Part I (PG Cert, PG Dip & MA)
Archaeological Research Methods (30 credits; compulsory)
This module provides students with a detailed understanding of current archaeological research, theoretical perspectives, research agendas and knowledge production. The aim is to equip students with the intellectual skills to synthesise, contextualise and interpret primary archaeological data within relevant theoretical frameworks.
Practical Skills for the Archaeologist (30 credits; optional)
This module is a hands-on laboratory-based module which encourages students to develop the necessary skills to handle, analyse and interpret a variety of archaeological data, both environmental and anthropogenic. It provides students with a detailed understanding of how key questions about the past might be addressed through the processing, analysis and interpretation of a diverse range of archaeological materials. Students also develop the skills needed to present their findings in a variety of media including archaeological reports.
Archaeological Project Design and Delivery (30 credits; optional)
This module provides fundamental skills in project design and management. The module examines legal requirements, professional standards and guidelines relevant to investigation and the processing, publication and storage of data and materials. It considers the different roles of clients, stakeholders and project team members and how to ensure effective communication between them.
Heritage in the Political World: Communities and Comparative Aspects (30 credits; optional)
This module explores the connections between heritage activity and the socio-political contexts in which it is undertaken. Students interrogate how the past is conceived, created and represented in (and by) different social agents (individuals, communities, heritage organisations. The module develops a critical understanding of concepts and theories relating to the creation and representation of tangible and intangible heritage and explores and public engagement with these heritage materials. (optional)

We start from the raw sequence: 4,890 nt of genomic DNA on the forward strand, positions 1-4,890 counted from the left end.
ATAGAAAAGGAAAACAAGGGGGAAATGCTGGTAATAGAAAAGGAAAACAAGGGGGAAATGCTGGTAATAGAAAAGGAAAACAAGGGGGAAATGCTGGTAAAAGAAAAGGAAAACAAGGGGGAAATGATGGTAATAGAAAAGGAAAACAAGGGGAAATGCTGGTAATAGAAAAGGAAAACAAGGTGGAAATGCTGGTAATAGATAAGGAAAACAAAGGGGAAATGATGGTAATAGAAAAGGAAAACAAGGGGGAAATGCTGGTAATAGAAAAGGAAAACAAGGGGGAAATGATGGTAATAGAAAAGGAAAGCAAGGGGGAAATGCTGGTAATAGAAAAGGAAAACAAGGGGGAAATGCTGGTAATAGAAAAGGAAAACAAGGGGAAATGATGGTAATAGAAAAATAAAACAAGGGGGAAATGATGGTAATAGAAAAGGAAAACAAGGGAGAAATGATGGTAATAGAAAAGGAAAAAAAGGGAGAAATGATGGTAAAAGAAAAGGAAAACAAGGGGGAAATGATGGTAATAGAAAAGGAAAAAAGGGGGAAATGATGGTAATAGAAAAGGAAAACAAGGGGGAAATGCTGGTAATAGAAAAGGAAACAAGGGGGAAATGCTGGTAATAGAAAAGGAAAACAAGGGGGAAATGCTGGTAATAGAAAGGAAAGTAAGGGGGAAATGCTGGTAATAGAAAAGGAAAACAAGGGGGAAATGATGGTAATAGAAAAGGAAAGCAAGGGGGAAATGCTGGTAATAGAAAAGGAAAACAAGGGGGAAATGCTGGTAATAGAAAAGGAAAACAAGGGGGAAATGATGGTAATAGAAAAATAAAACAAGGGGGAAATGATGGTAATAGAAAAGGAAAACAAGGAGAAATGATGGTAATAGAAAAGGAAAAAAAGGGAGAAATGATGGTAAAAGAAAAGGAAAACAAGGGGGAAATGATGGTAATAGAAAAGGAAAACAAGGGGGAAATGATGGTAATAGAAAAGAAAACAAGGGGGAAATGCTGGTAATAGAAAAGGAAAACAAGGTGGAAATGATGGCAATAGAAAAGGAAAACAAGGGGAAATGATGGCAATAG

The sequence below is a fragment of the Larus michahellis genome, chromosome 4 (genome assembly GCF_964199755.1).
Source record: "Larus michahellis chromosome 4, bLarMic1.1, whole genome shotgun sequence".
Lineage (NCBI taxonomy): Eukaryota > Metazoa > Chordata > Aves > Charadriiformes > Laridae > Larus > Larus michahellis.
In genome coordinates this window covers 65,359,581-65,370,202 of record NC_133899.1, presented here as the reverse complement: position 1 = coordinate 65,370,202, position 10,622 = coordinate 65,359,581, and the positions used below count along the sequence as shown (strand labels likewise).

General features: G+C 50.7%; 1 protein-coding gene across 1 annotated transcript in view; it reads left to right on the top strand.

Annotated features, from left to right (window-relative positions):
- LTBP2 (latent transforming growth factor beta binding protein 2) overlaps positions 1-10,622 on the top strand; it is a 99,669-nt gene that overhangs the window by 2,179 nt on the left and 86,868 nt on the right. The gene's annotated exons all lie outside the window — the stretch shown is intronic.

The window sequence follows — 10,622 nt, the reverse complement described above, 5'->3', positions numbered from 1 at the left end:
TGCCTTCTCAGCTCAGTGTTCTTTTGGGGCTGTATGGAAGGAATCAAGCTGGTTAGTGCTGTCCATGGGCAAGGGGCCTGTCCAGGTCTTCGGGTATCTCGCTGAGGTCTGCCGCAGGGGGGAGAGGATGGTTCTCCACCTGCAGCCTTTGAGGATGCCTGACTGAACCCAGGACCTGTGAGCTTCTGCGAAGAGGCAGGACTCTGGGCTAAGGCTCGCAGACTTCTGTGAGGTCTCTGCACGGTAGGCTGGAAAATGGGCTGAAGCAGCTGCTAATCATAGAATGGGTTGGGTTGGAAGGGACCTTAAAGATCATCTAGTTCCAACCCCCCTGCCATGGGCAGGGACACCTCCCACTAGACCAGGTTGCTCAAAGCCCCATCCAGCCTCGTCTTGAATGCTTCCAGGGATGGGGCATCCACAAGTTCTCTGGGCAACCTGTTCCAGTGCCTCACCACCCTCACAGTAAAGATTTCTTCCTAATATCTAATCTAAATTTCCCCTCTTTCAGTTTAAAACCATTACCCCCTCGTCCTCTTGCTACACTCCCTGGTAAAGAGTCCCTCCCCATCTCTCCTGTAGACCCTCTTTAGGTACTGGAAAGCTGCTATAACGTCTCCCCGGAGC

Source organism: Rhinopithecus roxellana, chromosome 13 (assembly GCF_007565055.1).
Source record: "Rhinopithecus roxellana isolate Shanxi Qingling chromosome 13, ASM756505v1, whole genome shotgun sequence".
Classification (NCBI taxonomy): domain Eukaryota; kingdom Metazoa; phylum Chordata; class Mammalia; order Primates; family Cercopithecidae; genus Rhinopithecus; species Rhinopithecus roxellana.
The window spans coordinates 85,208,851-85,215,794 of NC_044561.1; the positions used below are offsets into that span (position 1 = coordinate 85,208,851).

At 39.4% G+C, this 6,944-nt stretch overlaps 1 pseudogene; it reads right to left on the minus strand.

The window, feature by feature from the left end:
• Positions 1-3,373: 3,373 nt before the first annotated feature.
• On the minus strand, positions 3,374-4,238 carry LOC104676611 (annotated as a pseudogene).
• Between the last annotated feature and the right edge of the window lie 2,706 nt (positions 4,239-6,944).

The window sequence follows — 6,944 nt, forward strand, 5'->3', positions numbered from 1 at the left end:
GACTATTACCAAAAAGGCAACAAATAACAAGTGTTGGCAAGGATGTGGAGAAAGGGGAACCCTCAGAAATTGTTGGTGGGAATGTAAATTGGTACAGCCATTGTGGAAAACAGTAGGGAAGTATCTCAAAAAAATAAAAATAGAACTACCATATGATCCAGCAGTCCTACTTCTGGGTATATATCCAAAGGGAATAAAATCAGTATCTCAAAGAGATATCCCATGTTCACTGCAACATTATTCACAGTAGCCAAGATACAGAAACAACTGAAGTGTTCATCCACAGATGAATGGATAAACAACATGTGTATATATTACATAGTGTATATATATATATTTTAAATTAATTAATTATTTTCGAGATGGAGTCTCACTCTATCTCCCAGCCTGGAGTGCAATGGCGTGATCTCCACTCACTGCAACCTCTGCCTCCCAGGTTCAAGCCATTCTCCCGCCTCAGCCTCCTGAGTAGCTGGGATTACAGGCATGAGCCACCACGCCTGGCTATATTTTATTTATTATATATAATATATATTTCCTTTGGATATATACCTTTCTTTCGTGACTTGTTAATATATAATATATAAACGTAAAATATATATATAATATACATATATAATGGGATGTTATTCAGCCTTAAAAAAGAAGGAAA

Unravelling Heritage: History, Theory and Methods (30 credits; optional)
This module enables students to explore the connections between Heritage activity and the political, legal and institutional contexts in which it is undertaken and to investigate how the past is conceived and represented in (and by) various Heritage agencies and providers. The module covers various methodologies, approaches and ethical issues faced in Heritage Studies and provides a critical understanding of the political, legal and institutional frameworks within which Heritage is conceived and practised.
Introduction to Digital Humanities (30 credits; optional)
This module is a practical skills-based module. It engages with new forms of historical enquiry supported by emerging digital humanities. Students will acquire basic skills in programming, web design, database construction and XML. In exploring the design, creation, management and use of digital resources in the humanities students will interrogate the potential usefulness and limitations in historical research.
Work Placement (30 credits; optional)
This module gives students the opportunity to work in the heritage/museum (and related) industry for up to 4 weeks. Students develop a critical understanding of work-related issues and an awareness of professional standards and make a valid contribution to the aims, objectives or of the organisation or practitioner concerned.
Part II (MA)
MA Dissertation Archaeological Practice (60 credits; compulsory)
In Part Two, students are given the opportunity to research in detail a topic which has particularly appealed to them and write an extended dissertation (for 60 credits). Students will be allocated a supervisor to help guide them through their dissertations.